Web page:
While that line of thinking is hard to believe for an undrafted player coming out of St. Lawrence, Peverley can thank it for his success. Even so, for a player who was told by the league that he wasn’t good enough and then later put on waivers by the Predators, he can also thank a pretty big chip on his shoulder that he developed.
“Absolutely,” Peverley said when asked whether he’s had a chip on his shoulder. “There’s teams that get rid of you, and there’s teams that have no interest. You want to prove people wrong. You see that every year. Guys are on waivers, guys get traded. They want to prove people wrong. There’s nothing wrong with that. It’s a good motivational tool.”
|10.11.11 at 1:13 pm ET|
WILMINGTON — The Bruins took the ice with their normal lines Tuesday, a sign that they aren’t interested in shaking things up after a 1-2-0 start, but after first-line center David Krejci left Tuesday’s practice at Ristuccia Arena with an undisclosed injury, they might have to.
Members of the media did not see the injury, as it came during Peter Chiarelli‘s press conference following the signing of forward Rich Peverley. The Bruins did not offer much on the status of Krejci, who was said to have left the ice in apparent pain.
“I don’t know,” coach Claude Julien said of the injury. “I can’t really tell you the severity of it right now. He’s being looked at. I can probably give you more this afternoon when we find out more.”
Asked whether it was an upper-body or lower-body or injury, Julien said it was a “body” injury. He did not know whether Krejci would travel with the team to Carolina on Tuesday.
“I don’t know yet. I haven’t really had a chat yet,” he said. “If he doesn’t he’ll be behind and get checked out. I don’t know how severe it is right now.”
|10.11.11 at 11:24 am ET|
WILMINGTON — After being shut out by the Avalanche Monday at TD Garden, the Bruins returned to practice Tuesday at Ristuccia Arena in anticipation of their first road trip of the season.
Though the top trio of Milan Lucic, David Krejci and Nathan Horton has struggled, the color-coded lines looked the same for the Bruins, with both Benoit Pouliot and Jordan Caron wearing grey (third-line) jerseys with Tyler Seguin and Chris Kelly. The B’s will play in Carolina Wednesday before facing the Blackhawks Saturday in a meeting of the last two Stanley Cup champions.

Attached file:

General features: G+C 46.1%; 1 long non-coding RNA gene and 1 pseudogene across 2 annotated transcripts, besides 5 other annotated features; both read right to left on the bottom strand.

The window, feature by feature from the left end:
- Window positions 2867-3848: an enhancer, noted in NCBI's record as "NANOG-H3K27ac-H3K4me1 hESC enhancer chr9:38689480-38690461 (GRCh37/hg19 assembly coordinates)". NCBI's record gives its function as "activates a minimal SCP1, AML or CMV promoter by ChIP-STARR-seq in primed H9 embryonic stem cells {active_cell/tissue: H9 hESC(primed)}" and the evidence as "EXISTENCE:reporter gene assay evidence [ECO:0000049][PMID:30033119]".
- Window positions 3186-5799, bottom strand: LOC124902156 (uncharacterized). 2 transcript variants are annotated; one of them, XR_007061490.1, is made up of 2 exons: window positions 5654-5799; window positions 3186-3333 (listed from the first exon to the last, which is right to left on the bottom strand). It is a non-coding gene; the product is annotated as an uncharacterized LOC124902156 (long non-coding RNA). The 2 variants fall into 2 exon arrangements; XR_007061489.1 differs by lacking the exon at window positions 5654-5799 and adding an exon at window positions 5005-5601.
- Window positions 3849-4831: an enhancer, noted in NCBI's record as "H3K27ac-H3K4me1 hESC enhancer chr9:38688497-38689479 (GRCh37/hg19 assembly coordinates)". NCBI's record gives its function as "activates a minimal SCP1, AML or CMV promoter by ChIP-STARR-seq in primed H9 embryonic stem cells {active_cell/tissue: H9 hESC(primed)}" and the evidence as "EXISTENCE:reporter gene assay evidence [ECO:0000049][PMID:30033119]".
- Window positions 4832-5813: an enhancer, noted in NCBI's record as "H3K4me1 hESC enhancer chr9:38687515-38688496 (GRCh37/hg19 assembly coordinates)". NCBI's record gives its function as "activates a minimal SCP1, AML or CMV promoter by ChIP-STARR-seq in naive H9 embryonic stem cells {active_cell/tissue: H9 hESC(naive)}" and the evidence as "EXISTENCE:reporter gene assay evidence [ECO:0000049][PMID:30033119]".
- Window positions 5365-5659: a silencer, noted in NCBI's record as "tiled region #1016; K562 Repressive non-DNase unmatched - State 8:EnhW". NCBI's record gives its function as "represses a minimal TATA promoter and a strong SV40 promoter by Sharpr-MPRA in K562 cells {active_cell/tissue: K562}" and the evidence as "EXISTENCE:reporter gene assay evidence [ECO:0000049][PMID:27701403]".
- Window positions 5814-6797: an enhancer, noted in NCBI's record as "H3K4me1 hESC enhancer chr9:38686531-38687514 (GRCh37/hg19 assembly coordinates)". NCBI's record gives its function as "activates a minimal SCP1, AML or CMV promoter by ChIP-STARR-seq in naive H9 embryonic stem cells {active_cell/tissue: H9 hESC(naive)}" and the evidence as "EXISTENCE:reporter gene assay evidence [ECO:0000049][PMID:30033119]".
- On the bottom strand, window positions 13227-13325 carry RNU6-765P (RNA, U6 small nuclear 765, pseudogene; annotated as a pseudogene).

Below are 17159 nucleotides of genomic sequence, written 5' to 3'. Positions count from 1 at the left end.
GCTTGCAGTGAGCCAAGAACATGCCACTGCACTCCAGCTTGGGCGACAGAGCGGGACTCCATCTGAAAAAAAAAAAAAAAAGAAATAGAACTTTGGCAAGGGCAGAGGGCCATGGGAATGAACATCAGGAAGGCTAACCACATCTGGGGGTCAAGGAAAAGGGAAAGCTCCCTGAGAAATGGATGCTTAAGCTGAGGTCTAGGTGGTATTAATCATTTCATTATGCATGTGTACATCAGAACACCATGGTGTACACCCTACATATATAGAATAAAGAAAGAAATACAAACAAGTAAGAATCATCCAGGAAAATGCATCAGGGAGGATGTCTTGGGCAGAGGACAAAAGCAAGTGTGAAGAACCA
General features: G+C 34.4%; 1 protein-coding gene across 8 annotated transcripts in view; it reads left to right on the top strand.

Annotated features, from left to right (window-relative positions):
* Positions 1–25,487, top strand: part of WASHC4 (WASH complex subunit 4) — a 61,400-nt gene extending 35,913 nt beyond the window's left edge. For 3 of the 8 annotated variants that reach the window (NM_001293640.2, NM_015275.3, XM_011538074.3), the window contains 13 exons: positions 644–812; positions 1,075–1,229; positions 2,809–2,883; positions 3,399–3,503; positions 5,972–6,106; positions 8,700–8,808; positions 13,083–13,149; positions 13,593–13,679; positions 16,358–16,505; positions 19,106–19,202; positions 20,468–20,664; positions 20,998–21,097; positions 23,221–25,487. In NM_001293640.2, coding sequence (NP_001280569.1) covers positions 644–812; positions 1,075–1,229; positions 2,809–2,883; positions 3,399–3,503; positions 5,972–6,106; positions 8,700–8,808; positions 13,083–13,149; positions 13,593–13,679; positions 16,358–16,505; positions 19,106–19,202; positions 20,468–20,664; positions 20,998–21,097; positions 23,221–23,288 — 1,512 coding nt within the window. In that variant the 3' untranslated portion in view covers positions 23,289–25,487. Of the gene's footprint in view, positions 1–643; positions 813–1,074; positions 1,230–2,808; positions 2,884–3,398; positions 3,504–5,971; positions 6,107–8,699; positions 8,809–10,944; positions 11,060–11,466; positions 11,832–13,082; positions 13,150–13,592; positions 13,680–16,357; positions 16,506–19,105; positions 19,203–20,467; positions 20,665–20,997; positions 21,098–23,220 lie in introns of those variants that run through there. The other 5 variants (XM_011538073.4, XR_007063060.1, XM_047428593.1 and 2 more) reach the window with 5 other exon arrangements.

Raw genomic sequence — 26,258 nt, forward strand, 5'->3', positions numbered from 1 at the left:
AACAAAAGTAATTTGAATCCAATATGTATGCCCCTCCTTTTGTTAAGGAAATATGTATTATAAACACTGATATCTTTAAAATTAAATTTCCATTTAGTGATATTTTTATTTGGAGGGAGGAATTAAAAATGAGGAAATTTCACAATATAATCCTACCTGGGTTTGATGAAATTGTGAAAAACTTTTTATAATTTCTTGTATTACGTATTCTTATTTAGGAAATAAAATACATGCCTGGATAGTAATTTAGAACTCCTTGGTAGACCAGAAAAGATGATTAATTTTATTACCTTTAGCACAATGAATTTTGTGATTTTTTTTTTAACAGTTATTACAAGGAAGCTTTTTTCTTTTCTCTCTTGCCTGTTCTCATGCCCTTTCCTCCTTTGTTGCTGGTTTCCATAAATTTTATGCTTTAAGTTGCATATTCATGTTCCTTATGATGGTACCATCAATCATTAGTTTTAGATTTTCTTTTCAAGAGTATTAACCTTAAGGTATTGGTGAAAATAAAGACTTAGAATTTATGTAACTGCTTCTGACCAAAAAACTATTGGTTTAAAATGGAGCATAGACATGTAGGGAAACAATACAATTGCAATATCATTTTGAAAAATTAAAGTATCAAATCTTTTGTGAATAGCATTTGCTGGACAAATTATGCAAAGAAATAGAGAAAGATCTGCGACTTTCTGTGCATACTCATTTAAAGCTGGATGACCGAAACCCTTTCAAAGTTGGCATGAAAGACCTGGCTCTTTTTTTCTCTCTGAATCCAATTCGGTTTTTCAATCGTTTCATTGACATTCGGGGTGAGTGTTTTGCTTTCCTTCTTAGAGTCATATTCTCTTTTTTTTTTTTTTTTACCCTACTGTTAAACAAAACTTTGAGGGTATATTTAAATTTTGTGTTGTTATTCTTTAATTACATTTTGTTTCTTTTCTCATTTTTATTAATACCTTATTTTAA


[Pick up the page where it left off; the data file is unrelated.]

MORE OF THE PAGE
|10.11.11 at 10:44 am ET|
The Bruins took care of their biggest player set to become a unrestricted free agent Tuesday morning, inking second-line winger Rich Peverley to a three-year contract extension.
Peverley leads the Bruins with two goals this season, both of which were scored in Saturday’s win over the Lightning. His signing leaves Chris Kelly, Gregory Campbell, Shawn Thornton, Daniel Paille, Joe Corvo and Johnny Boychuk as the remaining players set to become unrestricted free agents at season’s end.
|10.10.11 at 4:57 pm ET|
It was pretty apparent, even before Claude Julien called out his team before reporters in a post-game press conference, that the Bruins were fairly disgusted with their performance in a 1-0 loss to the Avalanche that wasted a brilliant performance by Tuukka Rask.
The Bruins managed 30 shots on Semyon Varlamov, but not enough sustained pressure. When they got great chances, including Lucic with just under six minutes to go in the game, they couldn’t finish.
“Well, they played well, you have to give them credit,” Lucic said. “But on our part, we took today’s game way too lightly. We lost most of the battles, they were first on pucks. Regardless of if we were the champs last year or not, the major areas on the ice, they wanted the puck more than us. And that’s why we weren’t able to generate enough to get that goal.
“We created some pretty good chances, just have to find a way to bear down on them.”
In their losses to the Flyers and Avalanche, the Bruins could not do two basic things essential to winning hockey and their Cup run of last spring: Control the puck and win physical battles.
“Yeah, it seemed like we were chasing a lot and they were just chipping past us and going,” Lucic said. “And we were a step late, a second late here a step late, a second late over there. And that’s basically what happens. I talked about being first to the puck and winning battles and we didn’t have enough of that. Good for four periods and need to work on the rest.”